Now that you know which foods are the worst for your teeth, you can be more conscious when making the decision to eat/drink them. Keep in mind that any of the above items, in moderation, will not cause extensive tooth damage. However, doing things like chewing sugar-free gum and drinking lots of water can counteract the effects of the worst foods for your teeth.

To find out what foods are beneficial to your teeth, visit the Ontario Dental Association’s website.

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Invisible Braces | Invisalign Clear Aligners

by on September 21, 2017 | Posted in Blog

Everything You Need To Know About Invisible Braces!

Those straight teeth you’ve been dreaming of may no longer require a set of bulky metal braces. With Invisalign invisible braces, you can get a Hollywood smile without the typical hassle of unattractive wire and bracket braces. Barely visible, Invisalign will enhance self-esteem and confidence all while aligning your teeth!

If you want to enhance your smile, but are worried about the appearance and inconvenience of regular braces, then Invisalign might be right for you!

Here’s everything you need to know about invisible braces:

How is Invisalign/invisible braces different from regular metal braces?

First and foremost, Invisalign is invisible! That means you don’t have to worry about feeling self-conscious about your smile.  Getting braces as an adult can seem daunting, but with Invisalign you won’t need to worry about tackling social situations with your braces because your friends won’t even know you’re wearing any.

Secondly, unlike regular braces where you need to avoid eating any sticky or tough foods that will damage your appliance, Invisalign aligners are removable! When you want to enjoy a special treat or bite into your favourite foods you can remove your aligners just like that. But that’s not even the best part…

With Invisalign, you can see virtual results before your treatment even begins. That’s right! You’ll know exactly how your smile will turn out if you follow each step in your Invisalign treatment.

How does it work?

Invisalign uses a series of lab-fabricated aligners to straighten your teeth over a fixed period of time.  The first step in your Invisalign treatment is a consultation with your dentist. He or she will need to determine whether or not Invisalign is right for your mouth. From there, your dentist will take impressions to build your custom-fit aligners.

Over the course of your treatment, you will be supplied with a series of aligners. Each aligner will be slightly different from the last in order to slowly adjust the position of your teeth in a way that is pre-mapped by your dentist. Your dentist will be able to show you the slight changes that are expected for your teeth at each stage of the process before they even happen.

In order to complete your Invisalign treatment successfully, aligners must be worn at least 20 hours a day and should only be removed for eating, brushing and flossing.

How much does it cost?

The cost of Invisalign invisible braces is often similar to the cost of regular metal braces though with all the perks Invisalign offers, the choice should be a no-brainer. Invisalign treatment is faster, innovative and virtually invisible!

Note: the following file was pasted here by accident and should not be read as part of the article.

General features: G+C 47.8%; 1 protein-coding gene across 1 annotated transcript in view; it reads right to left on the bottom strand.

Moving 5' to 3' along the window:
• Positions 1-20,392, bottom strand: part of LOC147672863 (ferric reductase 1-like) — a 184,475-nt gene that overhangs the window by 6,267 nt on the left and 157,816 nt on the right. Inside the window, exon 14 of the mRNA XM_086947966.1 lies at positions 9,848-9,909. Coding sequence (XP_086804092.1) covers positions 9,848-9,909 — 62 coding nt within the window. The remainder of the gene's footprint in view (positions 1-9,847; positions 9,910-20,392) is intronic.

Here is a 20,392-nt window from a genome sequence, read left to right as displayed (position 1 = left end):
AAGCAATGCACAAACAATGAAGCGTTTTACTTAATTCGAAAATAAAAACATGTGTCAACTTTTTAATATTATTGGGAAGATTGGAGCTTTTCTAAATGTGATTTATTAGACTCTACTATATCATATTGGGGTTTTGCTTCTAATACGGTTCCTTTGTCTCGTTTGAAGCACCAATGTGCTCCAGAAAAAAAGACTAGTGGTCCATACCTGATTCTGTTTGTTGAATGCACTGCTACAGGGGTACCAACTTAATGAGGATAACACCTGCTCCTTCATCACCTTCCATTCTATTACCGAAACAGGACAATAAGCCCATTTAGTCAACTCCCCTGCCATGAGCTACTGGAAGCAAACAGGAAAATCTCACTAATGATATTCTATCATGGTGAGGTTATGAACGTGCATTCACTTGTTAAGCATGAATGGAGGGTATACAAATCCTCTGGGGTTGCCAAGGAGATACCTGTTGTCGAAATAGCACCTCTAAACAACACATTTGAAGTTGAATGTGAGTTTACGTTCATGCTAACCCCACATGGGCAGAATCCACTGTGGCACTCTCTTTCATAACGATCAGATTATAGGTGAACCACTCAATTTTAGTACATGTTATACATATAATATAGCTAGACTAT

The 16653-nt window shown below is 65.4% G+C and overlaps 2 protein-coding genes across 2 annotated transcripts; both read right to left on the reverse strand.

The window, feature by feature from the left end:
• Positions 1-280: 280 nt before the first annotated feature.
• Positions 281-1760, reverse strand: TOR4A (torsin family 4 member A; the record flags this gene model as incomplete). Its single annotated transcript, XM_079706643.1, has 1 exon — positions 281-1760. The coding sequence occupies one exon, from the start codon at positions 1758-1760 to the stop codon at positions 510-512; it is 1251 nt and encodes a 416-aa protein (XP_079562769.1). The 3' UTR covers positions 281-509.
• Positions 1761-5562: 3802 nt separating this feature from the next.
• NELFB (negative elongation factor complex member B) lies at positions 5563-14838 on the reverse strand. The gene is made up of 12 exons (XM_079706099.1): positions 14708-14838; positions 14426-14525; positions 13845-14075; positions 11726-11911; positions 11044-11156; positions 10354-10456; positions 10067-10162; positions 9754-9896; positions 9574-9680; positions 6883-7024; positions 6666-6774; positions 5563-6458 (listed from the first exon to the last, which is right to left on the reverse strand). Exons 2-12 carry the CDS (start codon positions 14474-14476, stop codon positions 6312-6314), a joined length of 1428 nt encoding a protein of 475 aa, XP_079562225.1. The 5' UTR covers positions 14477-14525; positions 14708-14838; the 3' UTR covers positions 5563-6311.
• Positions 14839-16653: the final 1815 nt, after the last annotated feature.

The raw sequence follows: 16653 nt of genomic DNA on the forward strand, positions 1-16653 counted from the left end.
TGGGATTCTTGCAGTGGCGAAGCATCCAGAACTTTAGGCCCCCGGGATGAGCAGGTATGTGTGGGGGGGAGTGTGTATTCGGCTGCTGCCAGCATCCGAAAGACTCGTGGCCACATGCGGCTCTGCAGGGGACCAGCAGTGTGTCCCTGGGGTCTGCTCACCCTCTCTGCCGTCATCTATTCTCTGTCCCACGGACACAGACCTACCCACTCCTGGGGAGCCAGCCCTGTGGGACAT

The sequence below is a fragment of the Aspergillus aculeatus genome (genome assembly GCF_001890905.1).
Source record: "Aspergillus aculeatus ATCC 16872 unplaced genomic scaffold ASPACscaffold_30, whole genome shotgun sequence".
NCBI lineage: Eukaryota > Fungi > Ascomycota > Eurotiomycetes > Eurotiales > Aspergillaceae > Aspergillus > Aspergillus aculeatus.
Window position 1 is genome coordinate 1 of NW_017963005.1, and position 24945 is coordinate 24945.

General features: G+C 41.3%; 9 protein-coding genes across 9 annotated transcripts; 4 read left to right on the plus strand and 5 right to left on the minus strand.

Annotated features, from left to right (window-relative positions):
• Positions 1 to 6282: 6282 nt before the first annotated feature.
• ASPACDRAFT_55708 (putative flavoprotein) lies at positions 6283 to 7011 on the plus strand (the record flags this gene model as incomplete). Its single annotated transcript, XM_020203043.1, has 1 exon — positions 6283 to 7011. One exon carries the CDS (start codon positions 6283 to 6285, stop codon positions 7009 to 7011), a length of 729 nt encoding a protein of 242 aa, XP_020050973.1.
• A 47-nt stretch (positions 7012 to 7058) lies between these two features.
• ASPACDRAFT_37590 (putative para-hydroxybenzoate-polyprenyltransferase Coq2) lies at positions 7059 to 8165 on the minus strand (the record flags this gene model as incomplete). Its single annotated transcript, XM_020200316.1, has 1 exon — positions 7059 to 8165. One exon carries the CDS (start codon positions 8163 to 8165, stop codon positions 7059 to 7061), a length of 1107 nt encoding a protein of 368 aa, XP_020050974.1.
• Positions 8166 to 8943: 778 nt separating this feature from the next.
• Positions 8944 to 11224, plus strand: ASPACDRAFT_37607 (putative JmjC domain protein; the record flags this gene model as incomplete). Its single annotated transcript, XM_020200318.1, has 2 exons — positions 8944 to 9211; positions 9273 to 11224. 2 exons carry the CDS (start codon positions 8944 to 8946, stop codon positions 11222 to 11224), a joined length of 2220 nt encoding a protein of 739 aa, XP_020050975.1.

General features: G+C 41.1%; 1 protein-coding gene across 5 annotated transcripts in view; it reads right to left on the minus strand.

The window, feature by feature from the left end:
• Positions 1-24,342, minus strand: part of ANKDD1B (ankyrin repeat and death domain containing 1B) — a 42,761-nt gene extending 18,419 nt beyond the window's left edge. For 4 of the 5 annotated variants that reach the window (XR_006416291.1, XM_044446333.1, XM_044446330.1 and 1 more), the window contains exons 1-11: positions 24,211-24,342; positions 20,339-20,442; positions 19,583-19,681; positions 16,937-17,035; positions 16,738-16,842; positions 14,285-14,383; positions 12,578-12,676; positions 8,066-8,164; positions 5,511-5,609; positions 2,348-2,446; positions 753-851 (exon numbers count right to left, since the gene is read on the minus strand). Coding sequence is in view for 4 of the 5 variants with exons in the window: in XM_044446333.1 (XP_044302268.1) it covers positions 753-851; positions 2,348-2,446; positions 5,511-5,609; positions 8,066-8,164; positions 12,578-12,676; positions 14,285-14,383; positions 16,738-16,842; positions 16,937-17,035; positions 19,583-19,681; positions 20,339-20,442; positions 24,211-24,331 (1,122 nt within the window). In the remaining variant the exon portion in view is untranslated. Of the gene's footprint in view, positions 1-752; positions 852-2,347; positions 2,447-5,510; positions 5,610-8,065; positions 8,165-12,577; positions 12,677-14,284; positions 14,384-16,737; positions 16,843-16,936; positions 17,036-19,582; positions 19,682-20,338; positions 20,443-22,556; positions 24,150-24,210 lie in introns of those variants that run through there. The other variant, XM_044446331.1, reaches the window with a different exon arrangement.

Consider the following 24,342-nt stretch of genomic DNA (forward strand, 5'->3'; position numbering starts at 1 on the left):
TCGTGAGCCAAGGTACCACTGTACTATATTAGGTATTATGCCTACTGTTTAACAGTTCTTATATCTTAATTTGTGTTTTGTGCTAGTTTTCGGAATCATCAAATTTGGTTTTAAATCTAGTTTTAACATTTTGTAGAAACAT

Invisalign offers treatment no other brands of clear aligners are capable of. With proprietary, multilayer SmartTrack® material, proven to fit better and more comfortably, Invisalign is the most advanced clear aligner system in the world.

The cost of Invisalign can range anywhere from $3,000 to $8,000 CAD. This is determined by the condition of your teeth and gums, the length of your treatment and your orthodontic insurance coverage.

For a better idea of how much you can expect to spend on Invisalign, check out the Invisalign Cost Calculator.

What happens after my treatment?

Once your Invisalign treatment is complete you can say goodbye to your invisible braces aligners for good!

In order to prevent your teeth from shifting back to their natural position, we recommend wearing a retainer. There are two different retainers we offer our patients. The first is a lingual wire retainer. The lingual wire retainer is permanent and is bonded to the back of the teeth. It cannot be removed and therefore you do not need to worry about remembering to put the retainer in or take it out. With a lingual wire retainer regular flossing is crucial as the wire can collect food, tartar and plaque.

The second form of retainer is a Vivera® retainer. A Vivera® retainer is made by the makers of Invisalign using the same technology. These retainers are custom-made and are to be worn nightly. Forgetting to wear your Vivera® retainer will cause your teeth to shift.

Contact us to schedule your Invisalign consultation!

If you have any questions about Invisalign invisible braces or if you’d like to schedule an appointment for a consultation, please don’t hesitate to get in touch with us. We’d love to hear from you!

Call 905-545-4833 or email us at info@centurystonedental.com to get started today!

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Oral Health and Aging: 6 Things to Lookout For

by on September 14, 2017 | Posted in Blog

As you age, it becomes increasingly important that you take care of yourself. With age, your body experiences changes from wrinkles to grey hair. But did you know that the changes you experience as you become older can have all sorts of effects on oral health too?